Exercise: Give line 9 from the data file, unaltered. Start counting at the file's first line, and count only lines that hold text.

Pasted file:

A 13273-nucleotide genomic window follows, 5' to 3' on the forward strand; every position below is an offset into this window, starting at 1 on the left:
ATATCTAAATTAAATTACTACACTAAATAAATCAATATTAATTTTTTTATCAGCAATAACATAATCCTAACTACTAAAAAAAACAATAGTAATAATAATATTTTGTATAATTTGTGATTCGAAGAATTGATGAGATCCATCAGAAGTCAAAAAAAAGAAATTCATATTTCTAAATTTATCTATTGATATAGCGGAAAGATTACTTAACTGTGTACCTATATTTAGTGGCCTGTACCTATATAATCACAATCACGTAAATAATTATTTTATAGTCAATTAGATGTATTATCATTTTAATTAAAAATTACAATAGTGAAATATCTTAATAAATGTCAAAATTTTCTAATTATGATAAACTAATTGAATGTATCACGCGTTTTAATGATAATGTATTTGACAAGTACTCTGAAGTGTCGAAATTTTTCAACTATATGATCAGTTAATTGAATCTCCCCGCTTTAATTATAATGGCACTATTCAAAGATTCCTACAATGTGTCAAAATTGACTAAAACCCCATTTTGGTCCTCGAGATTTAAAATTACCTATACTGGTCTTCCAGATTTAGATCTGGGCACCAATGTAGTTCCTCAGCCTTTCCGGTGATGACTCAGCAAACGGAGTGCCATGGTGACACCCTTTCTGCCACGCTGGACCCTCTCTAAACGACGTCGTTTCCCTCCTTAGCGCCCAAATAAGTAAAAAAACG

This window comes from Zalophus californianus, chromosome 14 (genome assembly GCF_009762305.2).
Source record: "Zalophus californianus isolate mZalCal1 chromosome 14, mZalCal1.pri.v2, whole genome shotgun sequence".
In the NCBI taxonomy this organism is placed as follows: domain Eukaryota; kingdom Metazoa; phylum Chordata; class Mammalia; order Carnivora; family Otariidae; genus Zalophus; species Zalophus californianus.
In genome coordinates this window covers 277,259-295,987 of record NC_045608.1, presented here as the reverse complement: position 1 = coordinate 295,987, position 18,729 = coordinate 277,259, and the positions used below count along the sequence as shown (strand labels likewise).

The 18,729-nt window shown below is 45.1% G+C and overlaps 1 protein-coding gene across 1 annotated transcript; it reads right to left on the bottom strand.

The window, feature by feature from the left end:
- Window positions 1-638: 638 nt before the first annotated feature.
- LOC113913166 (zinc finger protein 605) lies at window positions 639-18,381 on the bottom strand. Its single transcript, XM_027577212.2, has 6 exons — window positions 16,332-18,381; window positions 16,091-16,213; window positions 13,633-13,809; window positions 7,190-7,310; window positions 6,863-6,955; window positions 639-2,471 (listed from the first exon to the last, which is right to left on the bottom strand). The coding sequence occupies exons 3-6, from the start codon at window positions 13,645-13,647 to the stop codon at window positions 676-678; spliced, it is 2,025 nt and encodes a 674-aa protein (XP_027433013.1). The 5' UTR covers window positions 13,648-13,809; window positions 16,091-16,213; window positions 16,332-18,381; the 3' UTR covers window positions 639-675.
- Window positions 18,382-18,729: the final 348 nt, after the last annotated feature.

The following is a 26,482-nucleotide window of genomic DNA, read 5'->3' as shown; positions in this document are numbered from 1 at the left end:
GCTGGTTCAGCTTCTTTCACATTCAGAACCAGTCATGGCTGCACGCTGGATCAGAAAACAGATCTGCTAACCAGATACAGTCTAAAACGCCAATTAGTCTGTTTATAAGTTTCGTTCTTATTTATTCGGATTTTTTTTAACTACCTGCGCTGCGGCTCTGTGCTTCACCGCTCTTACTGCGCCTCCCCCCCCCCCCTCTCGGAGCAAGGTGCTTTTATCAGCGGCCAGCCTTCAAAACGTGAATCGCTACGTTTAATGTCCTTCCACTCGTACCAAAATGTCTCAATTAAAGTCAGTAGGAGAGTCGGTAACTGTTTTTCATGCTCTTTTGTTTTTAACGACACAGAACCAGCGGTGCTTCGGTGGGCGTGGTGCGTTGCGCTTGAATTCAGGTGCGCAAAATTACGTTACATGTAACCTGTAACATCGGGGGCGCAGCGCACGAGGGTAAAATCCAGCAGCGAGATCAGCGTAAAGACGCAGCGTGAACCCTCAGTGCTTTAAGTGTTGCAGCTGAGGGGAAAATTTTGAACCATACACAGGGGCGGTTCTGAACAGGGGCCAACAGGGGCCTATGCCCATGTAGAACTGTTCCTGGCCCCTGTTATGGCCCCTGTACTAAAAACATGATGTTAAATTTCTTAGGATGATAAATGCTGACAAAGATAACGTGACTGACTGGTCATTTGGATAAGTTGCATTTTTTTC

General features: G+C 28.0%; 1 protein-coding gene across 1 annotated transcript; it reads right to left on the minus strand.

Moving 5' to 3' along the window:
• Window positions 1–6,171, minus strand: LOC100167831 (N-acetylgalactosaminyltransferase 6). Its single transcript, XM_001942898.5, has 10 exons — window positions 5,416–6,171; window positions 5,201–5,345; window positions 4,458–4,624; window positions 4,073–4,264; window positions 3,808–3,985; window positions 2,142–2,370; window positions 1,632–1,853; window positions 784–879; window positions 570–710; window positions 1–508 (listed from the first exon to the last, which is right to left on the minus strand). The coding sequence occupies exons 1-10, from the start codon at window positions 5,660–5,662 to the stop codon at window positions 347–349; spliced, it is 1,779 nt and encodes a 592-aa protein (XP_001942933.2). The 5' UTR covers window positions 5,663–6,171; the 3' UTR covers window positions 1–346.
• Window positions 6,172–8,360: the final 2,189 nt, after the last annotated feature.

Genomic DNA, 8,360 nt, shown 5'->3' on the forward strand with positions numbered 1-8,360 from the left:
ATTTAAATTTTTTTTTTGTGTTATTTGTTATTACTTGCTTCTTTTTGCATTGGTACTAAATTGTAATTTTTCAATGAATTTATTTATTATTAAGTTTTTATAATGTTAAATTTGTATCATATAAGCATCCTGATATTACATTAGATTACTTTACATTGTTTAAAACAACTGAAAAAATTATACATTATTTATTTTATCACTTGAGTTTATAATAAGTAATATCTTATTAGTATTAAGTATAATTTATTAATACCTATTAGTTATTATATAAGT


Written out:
- Window positions 1-638: 638 nt before the first annotated feature.